March 31, 2016
by John Steinberg
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Geophysics at 72 Dale St – Malcolm X’s boyhood home

GeophysicsMX1a

Brian Damiata and Katie Wagner using the GPR at 27 Dale St in Roxbury

GeophysicsMX2

Jared Muehlbauer, Brian Damiata, and Joseph Trebilcock running a GPR transect

Our joint project with the City of Boston Archaeology Program has been getting a lot of press. You can see some of the articles using a google news search.  One of the more in depth articles is by Sylvia Cunningham for NBCBLKJoe Bagley, the City Archaeologist, has been posting many pictures on Twitter, Instagram  and Facebook.

We have now finished the geophysical portion of the project.  Excavations, will begin next week.  We will post some of the results soon.

March 10, 2016
by John Steinberg
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How Chocolate Came to Be – first Brown Bag talk Thursday, March 10 at 12:30

2016 Sampeck Chocolate

How Chocolate Came to Be

Dr. Kathryn Sampeck

 

Thursday, March 10, 2016 at 12:30

McCormack, first floor, room 503

 

Chocolate is a fairly unremarkable part of daily life today. We have fairly clear ideas about what color it is, how it should taste, and what kinds of foods it should be part of. All of these qualities seem natural, unremarkable. Little would you suspect that chocolate has a colonial past that involved some of the greatest horrors of colonialism in Spanish America. The fascinating journey from these early colonial encounters with chocolate to the more modern experience of it had much to do with who produced chocolate, where, and when and for whom–in other words, labor relations in Latin America, local politics, and Atlantic World trade. It is a story of struggles against abuse and marginalization, covert and overt resistance, victories both small and large despite changes in the political economy designed to thwart those very efforts.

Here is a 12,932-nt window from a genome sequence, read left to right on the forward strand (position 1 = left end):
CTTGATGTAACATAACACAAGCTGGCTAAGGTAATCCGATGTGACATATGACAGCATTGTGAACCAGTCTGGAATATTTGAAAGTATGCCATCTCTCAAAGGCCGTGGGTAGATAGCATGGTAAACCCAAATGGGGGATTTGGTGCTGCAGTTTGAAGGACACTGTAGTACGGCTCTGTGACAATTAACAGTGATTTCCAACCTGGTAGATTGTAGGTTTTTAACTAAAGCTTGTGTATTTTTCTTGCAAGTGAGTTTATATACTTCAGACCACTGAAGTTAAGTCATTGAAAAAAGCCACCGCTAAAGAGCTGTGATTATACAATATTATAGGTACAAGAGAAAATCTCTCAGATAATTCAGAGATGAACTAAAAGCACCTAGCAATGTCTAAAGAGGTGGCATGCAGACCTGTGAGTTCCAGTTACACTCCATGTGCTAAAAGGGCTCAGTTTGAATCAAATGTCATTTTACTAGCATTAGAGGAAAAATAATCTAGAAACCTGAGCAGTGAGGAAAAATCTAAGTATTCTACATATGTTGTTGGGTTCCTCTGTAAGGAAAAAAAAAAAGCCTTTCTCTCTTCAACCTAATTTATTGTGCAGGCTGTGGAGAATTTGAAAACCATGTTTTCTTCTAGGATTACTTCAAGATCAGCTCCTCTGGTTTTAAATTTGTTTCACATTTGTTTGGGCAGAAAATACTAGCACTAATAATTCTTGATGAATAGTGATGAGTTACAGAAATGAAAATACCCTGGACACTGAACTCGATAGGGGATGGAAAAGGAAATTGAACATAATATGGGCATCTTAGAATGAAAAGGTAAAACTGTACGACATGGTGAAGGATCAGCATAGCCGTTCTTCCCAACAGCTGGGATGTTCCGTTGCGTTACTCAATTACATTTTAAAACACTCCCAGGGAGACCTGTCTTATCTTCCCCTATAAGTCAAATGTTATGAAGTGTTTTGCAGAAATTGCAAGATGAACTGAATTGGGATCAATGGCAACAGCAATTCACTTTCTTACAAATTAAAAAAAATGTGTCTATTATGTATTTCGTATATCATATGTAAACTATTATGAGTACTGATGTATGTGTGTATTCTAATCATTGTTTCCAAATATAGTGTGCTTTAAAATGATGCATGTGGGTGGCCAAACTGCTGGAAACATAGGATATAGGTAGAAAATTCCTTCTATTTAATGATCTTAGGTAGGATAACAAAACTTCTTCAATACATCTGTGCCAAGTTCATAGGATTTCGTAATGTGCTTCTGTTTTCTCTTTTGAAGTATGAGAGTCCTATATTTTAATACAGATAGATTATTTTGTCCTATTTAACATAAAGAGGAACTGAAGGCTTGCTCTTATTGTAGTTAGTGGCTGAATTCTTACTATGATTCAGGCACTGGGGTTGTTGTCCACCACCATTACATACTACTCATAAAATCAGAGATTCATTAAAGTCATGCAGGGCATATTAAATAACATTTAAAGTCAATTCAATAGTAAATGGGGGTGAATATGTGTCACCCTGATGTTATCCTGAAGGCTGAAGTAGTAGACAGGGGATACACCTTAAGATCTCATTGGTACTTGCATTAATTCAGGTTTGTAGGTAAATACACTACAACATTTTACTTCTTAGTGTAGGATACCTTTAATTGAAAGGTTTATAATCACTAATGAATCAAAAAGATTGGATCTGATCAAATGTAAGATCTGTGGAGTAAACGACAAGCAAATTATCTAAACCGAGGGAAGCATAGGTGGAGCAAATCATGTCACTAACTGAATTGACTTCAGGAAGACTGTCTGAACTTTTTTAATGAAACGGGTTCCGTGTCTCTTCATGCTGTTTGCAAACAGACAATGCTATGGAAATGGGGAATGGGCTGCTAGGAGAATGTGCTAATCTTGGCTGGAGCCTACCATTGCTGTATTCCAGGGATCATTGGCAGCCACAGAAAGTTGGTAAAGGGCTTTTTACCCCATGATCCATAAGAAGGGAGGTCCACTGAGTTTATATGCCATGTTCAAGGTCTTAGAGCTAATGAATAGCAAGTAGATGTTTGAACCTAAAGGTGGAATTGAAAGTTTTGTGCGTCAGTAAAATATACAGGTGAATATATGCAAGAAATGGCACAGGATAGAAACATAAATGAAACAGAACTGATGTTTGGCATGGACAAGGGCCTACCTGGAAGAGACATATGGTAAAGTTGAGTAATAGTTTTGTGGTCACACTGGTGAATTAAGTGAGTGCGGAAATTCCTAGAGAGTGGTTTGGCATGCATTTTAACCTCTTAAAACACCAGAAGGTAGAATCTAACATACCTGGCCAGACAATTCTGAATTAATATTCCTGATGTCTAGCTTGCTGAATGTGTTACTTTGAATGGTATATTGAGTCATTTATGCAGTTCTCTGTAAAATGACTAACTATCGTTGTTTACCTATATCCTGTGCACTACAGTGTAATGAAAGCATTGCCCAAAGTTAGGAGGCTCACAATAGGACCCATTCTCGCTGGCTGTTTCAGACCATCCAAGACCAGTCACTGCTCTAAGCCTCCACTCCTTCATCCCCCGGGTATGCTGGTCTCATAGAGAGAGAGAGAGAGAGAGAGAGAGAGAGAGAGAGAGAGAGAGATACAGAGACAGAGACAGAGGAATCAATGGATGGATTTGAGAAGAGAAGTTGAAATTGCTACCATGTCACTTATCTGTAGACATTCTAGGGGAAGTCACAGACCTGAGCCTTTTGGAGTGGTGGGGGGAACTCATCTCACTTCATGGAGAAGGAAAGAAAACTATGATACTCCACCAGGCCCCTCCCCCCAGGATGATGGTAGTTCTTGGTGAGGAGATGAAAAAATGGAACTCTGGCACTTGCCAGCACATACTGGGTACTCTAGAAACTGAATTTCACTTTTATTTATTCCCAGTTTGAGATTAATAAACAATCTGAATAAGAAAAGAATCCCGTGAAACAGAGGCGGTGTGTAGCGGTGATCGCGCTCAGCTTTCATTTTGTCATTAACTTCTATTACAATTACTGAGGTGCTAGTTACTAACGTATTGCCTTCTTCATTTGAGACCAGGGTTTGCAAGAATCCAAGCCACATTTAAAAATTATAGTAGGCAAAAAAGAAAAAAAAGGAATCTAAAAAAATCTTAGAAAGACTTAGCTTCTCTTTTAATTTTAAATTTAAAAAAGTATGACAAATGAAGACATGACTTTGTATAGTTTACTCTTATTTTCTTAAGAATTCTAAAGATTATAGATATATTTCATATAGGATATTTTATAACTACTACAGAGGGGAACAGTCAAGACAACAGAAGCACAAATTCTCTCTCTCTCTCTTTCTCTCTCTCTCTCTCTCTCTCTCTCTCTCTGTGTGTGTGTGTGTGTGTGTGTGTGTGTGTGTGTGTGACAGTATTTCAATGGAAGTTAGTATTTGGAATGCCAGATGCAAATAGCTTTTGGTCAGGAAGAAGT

Dr. Kathryn Sampeck who is a visiting scholar at Harvard this semester will be coming to talk about her archaeological and ethnographic research on chocolate and the people who produced and consumed it.

 

 

February 22, 2016
by John Steinberg
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Thesis proposal mini-course

booksThe second meeting for the thesis proposal mini-course will be today at 3.  Today we will focus on developing research questions using a rubric to better understand middle range theory in historical archaeology.

The schedule for the thesis proposal mini-course has been changed (due to the snow-day loss on February 8).  Here is the new schedule:

February 22 (3 PM, Room 503): Developing research questions, part 1
February 29 (3 PM, Room 503): Developing research questions, part 2
March 7 (3 PM, Room 503): Understanding the process and reasonable timelines

March 14: Spring Break
March 21 (2 PM, Room 503): Examples of successful proposals

February 17, 2016
by John Steinberg
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Steve Mrozowski on WABC Here and Now talking about Sylvester Manor

Steve Mrozowski Sylvester Manor on Here and Now on WABC

Steve Mrozowski talking about Sylvester Manor on Here and Now on WABC

On Feb 14 the Fiske Center’s Steve Mrozowski, along with Dr. Georgette Grier-Key of the Eastville Community Historical Society, were featured in a segment of Here and Now talking about Sylvester Mannor. The show was hosted by Emmy Award winning  journalist Sandra Bookman.  Here and Now is a  weekly one hour program,  that is dedicated to covering the issues and interests of the African-American community in the New York tri-state area.  The video clip is about 8 minutes long.

the link i : http://abc7ny.com/society/here-and-now-on-february-14-2016-sylvester-manor/1198575/

Alice Fiske, our benefactor, contributed to the understanding of slave life in colonial New York by opening her 350-year-old  Sylvester Manor estate on Shelter Island to archaeological study by Steve Mrozowski and UMass Boston.  She died at at the Manor, on April 17 2006 at the age of 88.